Goetze and Guardiola make the difference against Mainz

Posted by Susie Schaaf

Pep Guardiola GettyImagesPep Guardiola's decision to introduce Mario Goetze proved effective.

Bayern Munich dictated and dominated play for nearly the entire match, but an injury to Dante and Jerome Boateng's misread of a lofted pass late in the first half saw Mainz ahead on a Shawn Parker goal. Thomas Tuchel's men would weather the die Roten storm for 50 minutes before Arjen Robben equalized. Thomas Mueller shot Bayern ahead two minutes later, also adding a penalty strike to his total later in the match. Mario Mandzukic got on the scoreboard as well as Munich closed out the second half in devastating fashion. Bayern Munich remain Spitzenreiter; also able to equalize second-placed Borussia Dortmund's goal differential.

Pretty much everyone has called the Mainz match a "tale of two halves", which it certainly was. So, I'm going to go one better and say Mario Goetze was the difference-maker here. Now you might say, "Susie! Other people have said that, too!" but if you know how I feel (and if you're on Twitter, you do) about Goetze and his pro-Nike antics since joining Bayern Munich, you'll understand that my praise -- while still grudgingly given -- is absolutely merited.

But, I won't call him "Super Mario" just yet.

That being said, I've got to hand it to Goetze, he played a heck of a second half. Finally starting to come back to full fitness, the Mainz match and his performance against Sweden for the DFB have begun to show the merits of his inclusion in Bayern Munich. He released Robben for the opening goal, and a scant two minutes later the two teamed up again to provide for Mueller. He'd close out an excellent showing with a pass to Mandzukic for his strike past Christian Wetklo.

"The more I play, the fitter I'll become. I'm not bothered about my position. I can play as a wide midfielder, an inside forward, a playmaker, or up front. Fortunately, I'm very versatile," Goetze told Bayern's official website. And if that's the case, Bayern won't have to worry about injuries to Xherdan Shaqiri -- out six weeks with a ruptured hamstring -- and Franck Ribery -- doubtful for the Plzen match with a sprained ankle.

Another "G"-man for Bayern, coach Pep Guardiola, also proved to make a difference in the second half. Sitting in the Suedkurve, I would puzzle at David Alaba's inclusion for the injured Dante. "Diego Contento is playing center back?! So, now we have two right backs [Philipp Lahm and Rafinha] and two left backs [Alaba and Contento] on the pitch," I remarked, puzzled, to my friend. At the time, it made more sense to me for Jan Kirchhoff to come on as a direct replacement. And it would seem to play out as Boateng misread the ball that led to Parker's opening goal minutes later, with Contento -- now playing center back -- not near the area.

Goetze for Rafinha to begin the second half would be a genius move by Guardiola -- shifting Alaba and Lahm into their regular wing-back positions as it strengthened the wide play that Mainz would have oodles of trouble trying to cover, and space that was not granted in the first half suddenly became available all over the pitch.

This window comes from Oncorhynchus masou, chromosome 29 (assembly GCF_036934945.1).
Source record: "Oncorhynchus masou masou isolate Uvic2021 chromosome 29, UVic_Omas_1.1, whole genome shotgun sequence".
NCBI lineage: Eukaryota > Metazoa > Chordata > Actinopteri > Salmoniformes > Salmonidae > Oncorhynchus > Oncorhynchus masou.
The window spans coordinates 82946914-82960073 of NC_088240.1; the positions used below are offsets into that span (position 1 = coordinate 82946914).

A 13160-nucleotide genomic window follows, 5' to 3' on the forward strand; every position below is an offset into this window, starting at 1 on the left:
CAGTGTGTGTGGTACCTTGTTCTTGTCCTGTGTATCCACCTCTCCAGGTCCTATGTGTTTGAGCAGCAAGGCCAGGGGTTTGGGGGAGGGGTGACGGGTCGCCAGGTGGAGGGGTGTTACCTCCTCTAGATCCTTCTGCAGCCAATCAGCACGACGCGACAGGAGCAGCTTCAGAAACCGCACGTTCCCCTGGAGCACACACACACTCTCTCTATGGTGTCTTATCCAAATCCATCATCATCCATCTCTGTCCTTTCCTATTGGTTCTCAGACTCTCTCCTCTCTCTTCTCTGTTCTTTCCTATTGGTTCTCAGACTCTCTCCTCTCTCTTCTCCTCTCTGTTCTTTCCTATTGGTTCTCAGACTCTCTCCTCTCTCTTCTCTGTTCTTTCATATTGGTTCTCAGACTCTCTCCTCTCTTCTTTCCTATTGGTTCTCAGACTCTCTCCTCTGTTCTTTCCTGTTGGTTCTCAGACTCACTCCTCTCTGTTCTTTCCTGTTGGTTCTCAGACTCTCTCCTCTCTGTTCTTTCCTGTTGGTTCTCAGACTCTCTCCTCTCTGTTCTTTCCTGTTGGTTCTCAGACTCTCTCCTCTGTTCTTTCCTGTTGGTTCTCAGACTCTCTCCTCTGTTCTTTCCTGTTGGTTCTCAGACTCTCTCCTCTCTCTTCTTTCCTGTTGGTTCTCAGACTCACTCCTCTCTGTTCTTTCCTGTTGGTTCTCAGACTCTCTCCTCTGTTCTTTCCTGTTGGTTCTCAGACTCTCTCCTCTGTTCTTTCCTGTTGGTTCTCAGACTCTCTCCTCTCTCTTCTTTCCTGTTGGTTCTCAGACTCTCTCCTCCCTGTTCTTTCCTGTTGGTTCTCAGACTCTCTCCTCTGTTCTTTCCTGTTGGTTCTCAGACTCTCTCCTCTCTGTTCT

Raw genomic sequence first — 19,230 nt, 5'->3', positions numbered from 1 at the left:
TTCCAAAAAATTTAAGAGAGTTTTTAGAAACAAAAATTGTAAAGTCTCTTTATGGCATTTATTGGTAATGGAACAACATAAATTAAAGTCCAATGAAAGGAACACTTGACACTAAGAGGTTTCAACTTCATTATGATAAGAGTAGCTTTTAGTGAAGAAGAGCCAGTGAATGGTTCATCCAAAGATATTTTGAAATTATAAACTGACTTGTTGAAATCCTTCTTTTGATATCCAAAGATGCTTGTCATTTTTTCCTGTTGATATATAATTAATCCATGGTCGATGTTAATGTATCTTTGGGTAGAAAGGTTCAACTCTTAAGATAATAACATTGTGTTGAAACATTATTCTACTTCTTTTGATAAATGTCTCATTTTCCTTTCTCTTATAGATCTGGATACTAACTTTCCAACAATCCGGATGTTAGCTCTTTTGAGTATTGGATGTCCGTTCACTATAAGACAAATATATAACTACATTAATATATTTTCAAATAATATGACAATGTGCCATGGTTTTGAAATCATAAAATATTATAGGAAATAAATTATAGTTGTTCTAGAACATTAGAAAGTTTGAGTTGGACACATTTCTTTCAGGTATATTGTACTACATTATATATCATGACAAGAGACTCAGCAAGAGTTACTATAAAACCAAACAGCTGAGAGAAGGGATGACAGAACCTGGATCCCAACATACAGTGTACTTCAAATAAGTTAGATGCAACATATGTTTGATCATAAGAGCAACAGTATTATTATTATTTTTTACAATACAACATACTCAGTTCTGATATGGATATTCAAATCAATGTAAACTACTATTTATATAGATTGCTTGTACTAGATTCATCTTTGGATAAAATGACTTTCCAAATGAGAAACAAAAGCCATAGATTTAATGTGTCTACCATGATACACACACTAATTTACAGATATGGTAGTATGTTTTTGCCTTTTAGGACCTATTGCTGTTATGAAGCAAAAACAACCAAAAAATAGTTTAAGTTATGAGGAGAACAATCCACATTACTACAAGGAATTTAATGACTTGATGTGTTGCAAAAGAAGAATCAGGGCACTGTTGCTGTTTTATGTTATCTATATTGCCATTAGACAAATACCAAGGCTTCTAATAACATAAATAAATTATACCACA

The fluid, interchangeable play of the entire midfield and forward units -- with a much better positional understanding that was shown the first half -- was a pleasure to watch live. Mueller and Robben could be found switching sides, or at times, both marauding one side of the pitch together. Bastian Schweinsteiger and Toni Kroos alternately slipped back and forward into holding or attacking roles, while Goetze was used wide -- and up top -- with Mandzukic doing the same.

It gave me shakes trying to figure out what formation was happening at any given time, but these are shakes I'll gladly weather with a performance like that. I've said before that you may call Guardiola's 4-1-4-1 whatever you wish, but good luck trying to keep up with it throughout an entire match. And also, not-so-grudgingly anymore -- that's the brilliance of the whole thing. It might make a good drinking game, too: Take a drink every time a player switches positions.

OK, maybe not.

There is still a catch. Defensively, this system needs the back four comprised of players with a great understanding of each other. I am of the opinion those four positions should remain as stable as possible, which is an impossibility if Guardiola is to keep everyone happy. But, then again, while Boateng had a leg up on all the center backs pre-season, Dante has finally started to truly grasp what the coach wants. And as Rafinha was shaky in his first couple of outings as right back in Lahm's stead, he has pleasantly surprised all with his great performances of late. In the end, perhaps, it will just take minutes on the pitch for all to become accustomed.

Here's hoping the offense can keep churning up goals while that happens.

 

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